Majorca is an island typically associated with mass tourism and consumerism – which is bad news for many Majorcans, particularly when it comes to their food sovereignty. There are huge demands on agricultural (and other) resources on the island: over the summer resource demands are tripled or even quadrupled to cater for the temporary holidaying population. Amigos de la Tierra/Friends of the Earth Spain are trying to fix the system by promoting sustainable, local food solutions that reconnect farmers with those who consume their food.
With this in mind, Amigos de la Tierra has started to ask what the main challenges facing Majorcan agriculture are – and find ways to solve them, assessing also the opportunities offered by the new Common Agricultural Policy (CAP).
Last month, three different events were organised under the banner “21st century agriculture in Majorca: challenges and alternatives”, providing different spaces for listening, debating and reflection:
At a technical conference at the University of the Balearic Islands (UIB) in October, agricultural experts presented their solutions to the crisis, and had a broad debate with the audience. The conference managed to capture a broad view of our contemporary agricultural conflict, where we buy food without knowing where it comes from, or how it has been produced.
This is a conflict where the farmer does not get paid what she or he deserves, the consumer pays more than the product is worth, and in which climate change is changing the agricultural calendar and affecting traditional crops. Traditional agriculture struggles to have the same power as biotechnology, in the developed world people throw food away and those in poorer countries die of hunger, and international policies are created to try to alleviate the general problems but which do not solve the realities.
Thus expert speakers on climate change, modern agricultural methods, the CAP, Rural Development Plans and local managers talked about GMOs, the change in the water balance, the consumption society and the current situation in Majorca – both its insularity problem and its options for the future.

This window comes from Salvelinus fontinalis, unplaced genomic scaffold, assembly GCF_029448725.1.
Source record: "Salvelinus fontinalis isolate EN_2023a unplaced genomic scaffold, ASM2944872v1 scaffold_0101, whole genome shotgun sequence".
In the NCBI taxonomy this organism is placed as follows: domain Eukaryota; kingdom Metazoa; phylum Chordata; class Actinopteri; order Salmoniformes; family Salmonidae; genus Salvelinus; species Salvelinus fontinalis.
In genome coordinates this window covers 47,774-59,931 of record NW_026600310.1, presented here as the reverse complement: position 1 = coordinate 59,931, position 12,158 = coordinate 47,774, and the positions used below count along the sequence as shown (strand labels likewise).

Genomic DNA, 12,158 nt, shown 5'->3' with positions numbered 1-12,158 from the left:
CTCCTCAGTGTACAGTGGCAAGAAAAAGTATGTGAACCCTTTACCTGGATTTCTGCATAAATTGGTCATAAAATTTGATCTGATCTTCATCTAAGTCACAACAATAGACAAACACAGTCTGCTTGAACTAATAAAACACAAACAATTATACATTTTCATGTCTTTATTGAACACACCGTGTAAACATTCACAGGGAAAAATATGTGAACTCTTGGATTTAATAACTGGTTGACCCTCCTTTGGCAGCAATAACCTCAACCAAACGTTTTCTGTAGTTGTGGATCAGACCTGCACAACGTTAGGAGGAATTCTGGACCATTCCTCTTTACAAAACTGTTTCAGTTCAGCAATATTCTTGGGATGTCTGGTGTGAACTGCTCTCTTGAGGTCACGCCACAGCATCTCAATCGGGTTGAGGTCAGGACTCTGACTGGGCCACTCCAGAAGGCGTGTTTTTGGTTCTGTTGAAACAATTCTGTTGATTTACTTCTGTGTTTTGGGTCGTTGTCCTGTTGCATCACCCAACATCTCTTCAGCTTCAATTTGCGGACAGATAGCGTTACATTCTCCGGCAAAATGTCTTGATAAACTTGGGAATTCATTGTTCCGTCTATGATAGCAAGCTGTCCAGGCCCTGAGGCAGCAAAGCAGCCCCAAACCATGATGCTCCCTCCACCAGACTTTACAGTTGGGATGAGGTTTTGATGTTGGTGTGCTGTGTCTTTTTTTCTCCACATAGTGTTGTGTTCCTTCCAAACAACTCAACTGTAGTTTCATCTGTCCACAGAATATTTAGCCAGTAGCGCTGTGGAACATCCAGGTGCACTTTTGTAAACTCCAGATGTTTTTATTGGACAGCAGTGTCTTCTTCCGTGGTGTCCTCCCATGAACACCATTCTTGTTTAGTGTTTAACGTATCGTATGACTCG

At an open public meeting in the Club Diario de Mallorca, a conference was given titled “Food revolt”: Return to the field”. The writer Gustavo Duch [https://gustavoduch.wordpress.com] gave an overview of the current agricultural situation, where every day more farmers are disappearing and large multinationals abuse the rights of those who cultivate and enrich themselves at the expense of society. In the round table of experiences that followed, two cases were presented of agricultural initiatives in Majorca which are working very well and are clear examples of adaptation to 21st century agriculture. A Majorcan farmer related his experience from planting to the sale of organic products. A project called “Network M” in which a land-bank and community orchards have been developed was presented by its creator. The two initiatives are working very well because they are based on sharing tools and understanding necessities, as well as knowledge on the use of EU’s agricultural funds to support certain farming and food chain practices.
And so to move from theory to practice, what better than to visit than a typical Majorcan farm – Son Cós – where traditional crops of almonds, carob and olive trees are maintained. Xisco, the local farmer, presented the different varieties of almonds grown on the farm, and explained how climate change is affecting the flowering of the trees – how they even flower twice a year. This has led to a significant decrease in production, meaning there are difficulties in keeping the farm profitable, and so Xisco’s farm is now opening to visitors to generate complementary income to secure its viability.
One thing became clear from each event: while the challenges to Majorcan agriculture are numerous, so too are the solutions.
The first thing we must do is free ourselves from the fear of change and to be aware that our actions imply being part of the alternative. National and regional policy makers should be more open to support and promote sustainable local agriculture, preserve landscapes and farmers’ quality of life through responsible implementation of the CAP.
As people who purchase and eat farmers’ produce, we can do a lot to promote local agriculture, preserve agricultural landscapes and farmers’ quality of life. The most important thing is to make conscious choices when buying food – this means shopping responsibly, and where possible buying local, seasonal food – in particular directly from farmers markets or selling points.